Holy Wednesday-Today’s Lectio Divina: Luke 24: 9-12 (MsgB)
They (the women) left the tomb and broke the news of all this to the Eleven and the rest. Mary Magdalene, Joanna, Mary the mother of James, and the other women with them kept telling these things to the apostles, but the apostles didn’t believe a word of it, thought they were making it all up. But Peter jumped to his feet and ran to the tomb. He stooped to look in and saw a few grave clothes, that’s all. He walked away puzzled, shaking his head.
One of the reason’s I find the New Testament gospel stories about Jesus so trustworthy is the fact that the writers never attempt to puff up the main characters surrounding the Son of Man.
In yesterday’s passage, Luke tells us that the women going to the graveyard early on Sunday morning were so unbelieving, the two angels had to sarcastically jog their memories on what Jesus had promised earlier about His coming resurrection. “Why are you looking for the Living One in a cemetery” was the angel’s question to Jesus’ friends.
Now here Luke goes on to tell us that when these same nice ladies are finally starting to get it into their thick heads that Jesus is actually alive, they bring this good news message to Jesus’ disciples, only to find that these loyal followers are equally, if not more stubborn in their ability to believe a word of it!
What kind of Christian super-heroes do we have here, Luke?
If I were going to write a gospel (a good news story) about the life–changing power of Jesus of Nazareth, encouraging folks to believe in this man who is sent by God to transform our human existence, why in the world would I show the lethargic attitudes and sad belief systems of these first-century men and women of God? Wouldn’t this story sell much better to others if we made the main characters into bold and brave super-humans who take more after God and His powerful nature than pitiful unbelievers who can barely get themselves off the sofa?
Well, at least Luke gives us a better picture of Peter. Here’s Pete, man enough to run to the tomb and at least check out the women’s amazing story. That’s a nice touch, don’t you think?
Why do we see Peter stooping over the grave clothes, scratching his head in bewilderment and walking away puzzled? What kind of super-Christian is this, Luke? Why would any gospel-writer whose job is to create a story to convince others about Jesus use these less-than-impressive pictures of people who are so sadly lacking in their ability to believe God’s truth?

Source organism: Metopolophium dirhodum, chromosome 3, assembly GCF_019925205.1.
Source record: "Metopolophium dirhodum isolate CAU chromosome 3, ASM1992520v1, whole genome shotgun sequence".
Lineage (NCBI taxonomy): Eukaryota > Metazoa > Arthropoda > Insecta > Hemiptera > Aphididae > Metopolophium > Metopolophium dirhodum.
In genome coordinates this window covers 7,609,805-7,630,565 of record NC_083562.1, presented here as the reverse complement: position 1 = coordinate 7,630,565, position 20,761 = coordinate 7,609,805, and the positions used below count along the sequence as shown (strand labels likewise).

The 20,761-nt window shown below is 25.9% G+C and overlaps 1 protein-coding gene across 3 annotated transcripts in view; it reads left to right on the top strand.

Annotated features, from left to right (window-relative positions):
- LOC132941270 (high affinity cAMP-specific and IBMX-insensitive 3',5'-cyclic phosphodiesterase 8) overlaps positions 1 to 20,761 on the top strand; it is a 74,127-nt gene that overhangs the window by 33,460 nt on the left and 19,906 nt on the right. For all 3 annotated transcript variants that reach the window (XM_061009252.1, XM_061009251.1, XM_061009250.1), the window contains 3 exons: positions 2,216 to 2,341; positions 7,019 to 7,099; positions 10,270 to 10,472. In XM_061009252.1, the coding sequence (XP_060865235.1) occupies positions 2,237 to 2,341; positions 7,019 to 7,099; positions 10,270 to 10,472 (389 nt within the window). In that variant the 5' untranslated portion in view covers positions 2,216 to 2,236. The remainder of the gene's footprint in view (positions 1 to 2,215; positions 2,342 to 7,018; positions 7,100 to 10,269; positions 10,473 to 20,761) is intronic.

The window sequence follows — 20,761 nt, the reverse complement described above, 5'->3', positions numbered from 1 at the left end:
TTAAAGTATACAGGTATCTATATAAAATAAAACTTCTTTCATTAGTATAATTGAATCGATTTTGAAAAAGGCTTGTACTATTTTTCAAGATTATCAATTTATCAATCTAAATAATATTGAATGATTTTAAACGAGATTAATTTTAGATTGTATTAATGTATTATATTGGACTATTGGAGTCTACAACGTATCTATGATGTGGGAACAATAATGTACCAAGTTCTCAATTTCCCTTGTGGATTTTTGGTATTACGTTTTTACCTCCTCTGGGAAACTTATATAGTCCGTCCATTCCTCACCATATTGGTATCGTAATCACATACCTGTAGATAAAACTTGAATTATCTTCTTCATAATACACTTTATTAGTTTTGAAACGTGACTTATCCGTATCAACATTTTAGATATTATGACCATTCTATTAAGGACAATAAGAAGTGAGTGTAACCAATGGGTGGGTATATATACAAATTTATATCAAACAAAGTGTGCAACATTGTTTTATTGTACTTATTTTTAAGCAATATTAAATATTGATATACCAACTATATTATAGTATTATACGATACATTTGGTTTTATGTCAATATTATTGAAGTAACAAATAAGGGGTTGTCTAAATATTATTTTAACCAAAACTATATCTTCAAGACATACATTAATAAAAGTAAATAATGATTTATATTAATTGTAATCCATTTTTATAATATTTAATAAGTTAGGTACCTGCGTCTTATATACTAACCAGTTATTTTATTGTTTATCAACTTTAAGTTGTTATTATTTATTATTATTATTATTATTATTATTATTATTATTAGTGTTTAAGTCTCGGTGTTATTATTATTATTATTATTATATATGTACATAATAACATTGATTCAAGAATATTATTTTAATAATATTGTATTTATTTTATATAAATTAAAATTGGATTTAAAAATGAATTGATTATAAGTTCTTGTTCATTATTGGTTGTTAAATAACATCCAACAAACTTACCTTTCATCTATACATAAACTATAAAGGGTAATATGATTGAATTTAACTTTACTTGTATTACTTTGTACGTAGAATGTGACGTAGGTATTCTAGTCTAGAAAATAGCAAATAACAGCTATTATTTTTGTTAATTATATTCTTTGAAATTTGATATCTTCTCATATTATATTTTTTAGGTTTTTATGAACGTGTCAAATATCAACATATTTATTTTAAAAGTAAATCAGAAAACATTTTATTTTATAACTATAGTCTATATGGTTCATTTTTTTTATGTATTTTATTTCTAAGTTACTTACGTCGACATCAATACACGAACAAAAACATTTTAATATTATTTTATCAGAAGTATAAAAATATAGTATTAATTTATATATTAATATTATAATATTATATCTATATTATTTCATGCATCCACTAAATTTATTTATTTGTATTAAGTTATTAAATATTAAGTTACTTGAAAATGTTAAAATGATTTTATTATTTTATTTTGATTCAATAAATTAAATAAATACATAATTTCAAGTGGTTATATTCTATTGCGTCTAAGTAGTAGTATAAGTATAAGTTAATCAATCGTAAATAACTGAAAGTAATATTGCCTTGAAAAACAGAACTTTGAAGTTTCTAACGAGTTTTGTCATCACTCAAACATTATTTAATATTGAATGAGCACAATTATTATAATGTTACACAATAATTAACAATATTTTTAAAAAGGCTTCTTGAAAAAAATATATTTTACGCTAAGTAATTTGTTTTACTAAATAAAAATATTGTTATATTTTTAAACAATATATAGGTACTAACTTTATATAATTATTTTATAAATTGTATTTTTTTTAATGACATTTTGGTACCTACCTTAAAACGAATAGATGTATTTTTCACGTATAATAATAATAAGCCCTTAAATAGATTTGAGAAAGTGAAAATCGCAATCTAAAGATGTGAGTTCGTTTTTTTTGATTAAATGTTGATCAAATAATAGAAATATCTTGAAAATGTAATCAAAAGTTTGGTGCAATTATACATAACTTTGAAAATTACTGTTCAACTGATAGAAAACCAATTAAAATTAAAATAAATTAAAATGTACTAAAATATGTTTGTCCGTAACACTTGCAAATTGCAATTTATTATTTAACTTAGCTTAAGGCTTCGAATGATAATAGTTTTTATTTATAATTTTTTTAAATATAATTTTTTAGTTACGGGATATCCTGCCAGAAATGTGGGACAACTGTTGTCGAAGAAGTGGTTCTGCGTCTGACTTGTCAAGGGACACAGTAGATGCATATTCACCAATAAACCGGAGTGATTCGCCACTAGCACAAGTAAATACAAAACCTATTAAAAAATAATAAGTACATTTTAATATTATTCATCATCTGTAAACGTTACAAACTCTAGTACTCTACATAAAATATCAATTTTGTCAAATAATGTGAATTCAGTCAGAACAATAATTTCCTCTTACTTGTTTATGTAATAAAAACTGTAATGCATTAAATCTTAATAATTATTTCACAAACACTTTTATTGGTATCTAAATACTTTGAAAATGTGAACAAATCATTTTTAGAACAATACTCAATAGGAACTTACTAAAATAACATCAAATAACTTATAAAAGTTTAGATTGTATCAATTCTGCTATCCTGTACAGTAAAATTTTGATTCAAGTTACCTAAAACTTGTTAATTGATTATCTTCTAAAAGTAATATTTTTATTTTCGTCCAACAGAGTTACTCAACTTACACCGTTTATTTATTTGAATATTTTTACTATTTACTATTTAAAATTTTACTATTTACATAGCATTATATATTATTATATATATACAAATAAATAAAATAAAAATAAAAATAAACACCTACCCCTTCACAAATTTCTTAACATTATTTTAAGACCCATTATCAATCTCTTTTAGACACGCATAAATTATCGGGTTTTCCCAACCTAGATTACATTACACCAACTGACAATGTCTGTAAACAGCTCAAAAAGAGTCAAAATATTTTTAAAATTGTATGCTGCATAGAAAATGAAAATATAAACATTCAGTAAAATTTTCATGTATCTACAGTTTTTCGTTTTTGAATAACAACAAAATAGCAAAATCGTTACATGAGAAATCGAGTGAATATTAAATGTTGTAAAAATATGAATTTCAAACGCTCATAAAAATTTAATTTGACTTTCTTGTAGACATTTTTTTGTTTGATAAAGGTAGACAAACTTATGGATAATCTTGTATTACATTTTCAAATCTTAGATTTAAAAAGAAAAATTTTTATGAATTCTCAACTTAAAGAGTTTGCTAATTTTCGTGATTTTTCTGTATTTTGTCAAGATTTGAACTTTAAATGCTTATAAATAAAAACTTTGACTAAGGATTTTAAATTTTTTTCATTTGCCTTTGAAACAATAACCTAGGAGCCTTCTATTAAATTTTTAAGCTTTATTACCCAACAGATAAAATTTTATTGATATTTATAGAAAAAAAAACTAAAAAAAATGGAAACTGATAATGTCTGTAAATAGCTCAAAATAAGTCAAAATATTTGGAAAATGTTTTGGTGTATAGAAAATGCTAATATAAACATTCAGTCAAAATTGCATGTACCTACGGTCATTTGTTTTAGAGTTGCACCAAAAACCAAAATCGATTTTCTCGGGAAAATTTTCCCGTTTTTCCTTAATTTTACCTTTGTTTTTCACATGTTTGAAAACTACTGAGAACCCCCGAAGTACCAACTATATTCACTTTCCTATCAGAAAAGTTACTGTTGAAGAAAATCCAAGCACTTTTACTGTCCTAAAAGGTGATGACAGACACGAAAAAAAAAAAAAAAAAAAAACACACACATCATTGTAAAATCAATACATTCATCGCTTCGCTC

As I see it, the most obvious answer to that question is that Luke and the other writers of the gospel stories aren’t trying to create an impressive action story; but are just telling the gut-honest truth of the matter for all the world to see. Jesus is our super-hero, sent from God in heaven. Everyone else is just pretty much your every-day, run-the-the-mill average earth-dweller.
And frankly, it’s these gut-honest, less than invigorating pictures of real-life people and the lack-luster way these men and women respond to the miracle of all miracles that actually helps convince me that this amazing resurrection story of Jesus is the real deal!
I mean think about it here.
How encouraging is it for you and me, living here in the twenty-first century, to find that these folks who followed Jesus at the very beginning are not all that different from the rest of us poor suckers who have a hard time embracing these miracle stories about Jesus? For me, this actually gives me great hope!
If Jesus, the living Son of God, can still work His amazing Kingdom message and ministry through these slow-believing and stiff-necked disciples of the first century, how much more can He still work through truly average, lukewarm people like us today?
Thank you for being so truthful about these first-century losers! Thank you that you tell the truth about Peter and this gang of men and women who are just a bit slow in believing, somewhat confused and bewildered, shaking their heads in puzzlement at the amazing resurrection of the Son of God. For me, I’m now encouraged that there’s still hope, even when we, Jesus’ contemporary followers, seem equally slow and bewildered today.
My prayer: Lord, as the saying goes, honesty is always the best policy. And while these honest pictures of Your first-century followers are difficult, at times, for us to read, I’m so thankful that this picture also gives us great hope that even when we are less than stellar in our response to Your power, You still embrace us, giving us hope and guidance for the future. For Your name’s sake. Amen.
My questions to ponder: Peter, the women at the grave, and the disciples in general, had all been through some pretty difficult and trying situations over the last few days before the resurrection of Jesus. How might those experiences have played into their ability to be positive and believing toward this amazing news of Jesus being alive? Are there disappointments and other trying situations that are weakening my belief system today? If so, how can I give those matters over to God, honestly admitting to Him that I’m allowing these earthly matters to greatly affect my faith?
So, what are you experiencing today as we are journeying through this Lenten Adventure?
Over a 48-day period (from Ash Wednesday through the Monday after Easter), you and I will be taking a deeper look at the stories surrounding the life and ministry of Jesus (especially the last week known as Holy Week) as recorded in the Gospel of Luke. In order to keep all the blog sessions organized, we suggest you bookmark our Our Lenten Journey home page for ease of use.
If you like what you’re reading, might we suggest you share this page with others!